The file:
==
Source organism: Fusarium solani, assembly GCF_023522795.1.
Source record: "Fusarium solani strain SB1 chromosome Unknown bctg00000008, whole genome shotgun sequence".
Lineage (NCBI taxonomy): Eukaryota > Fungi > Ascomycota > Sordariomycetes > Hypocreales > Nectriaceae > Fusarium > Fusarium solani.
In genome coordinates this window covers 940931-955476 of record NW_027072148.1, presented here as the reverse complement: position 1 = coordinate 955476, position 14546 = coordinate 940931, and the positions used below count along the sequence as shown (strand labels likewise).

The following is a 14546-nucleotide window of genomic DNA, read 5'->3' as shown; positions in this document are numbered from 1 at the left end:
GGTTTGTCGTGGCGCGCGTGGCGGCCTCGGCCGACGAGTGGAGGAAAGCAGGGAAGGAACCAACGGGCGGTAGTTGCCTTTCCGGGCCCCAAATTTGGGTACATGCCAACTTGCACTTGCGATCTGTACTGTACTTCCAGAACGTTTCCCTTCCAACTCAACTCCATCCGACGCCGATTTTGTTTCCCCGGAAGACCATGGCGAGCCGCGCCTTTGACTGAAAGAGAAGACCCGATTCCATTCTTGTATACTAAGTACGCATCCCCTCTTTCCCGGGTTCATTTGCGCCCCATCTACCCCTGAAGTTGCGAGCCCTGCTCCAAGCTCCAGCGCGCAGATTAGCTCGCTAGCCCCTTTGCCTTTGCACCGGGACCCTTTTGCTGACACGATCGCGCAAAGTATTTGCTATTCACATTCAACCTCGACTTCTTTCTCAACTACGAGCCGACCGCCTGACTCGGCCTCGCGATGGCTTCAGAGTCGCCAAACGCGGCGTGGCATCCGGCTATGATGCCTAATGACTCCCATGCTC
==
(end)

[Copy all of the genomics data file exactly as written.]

Source organism: Fusarium solani, assembly GCF_023522795.1.
Source record: "Fusarium solani strain SB1 chromosome Unknown bctg00000008, whole genome shotgun sequence".
Lineage (NCBI taxonomy): Eukaryota > Fungi > Ascomycota > Sordariomycetes > Hypocreales > Nectriaceae > Fusarium > Fusarium solani.
In genome coordinates this window covers 940931-955476 of record NW_027072148.1, presented here as the reverse complement: position 1 = coordinate 955476, position 14546 = coordinate 940931, and the positions used below count along the sequence as shown (strand labels likewise).

The following is a 14546-nucleotide window of genomic DNA, read 5'->3' as shown; positions in this document are numbered from 1 at the left end:
GGTTTGTCGTGGCGCGCGTGGCGGCCTCGGCCGACGAGTGGAGGAAAGCAGGGAAGGAACCAACGGGCGGTAGTTGCCTTTCCGGGCCCCAAATTTGGGTACATGCCAACTTGCACTTGCGATCTGTACTGTACTTCCAGAACGTTTCCCTTCCAACTCAACTCCATCCGACGCCGATTTTGTTTCCCCGGAAGACCATGGCGAGCCGCGCCTTTGACTGAAAGAGAAGACCCGATTCCATTCTTGTATACTAAGTACGCATCCCCTCTTTCCCGGGTTCATTTGCGCCCCATCTACCCCTGAAGTTGCGAGCCCTGCTCCAAGCTCCAGCGCGCAGATTAGCTCGCTAGCCCCTTTGCCTTTGCACCGGGACCCTTTTGCTGACACGATCGCGCAAAGTATTTGCTATTCACATTCAACCTCGACTTCTTTCTCAACTACGAGCCGACCGCCTGACTCGGCCTCGCGATGGCTTCAGAGTCGCCAAACGCGGCGTGGCATCCGGCTATGATGCCTAATGACTCCCATGCTC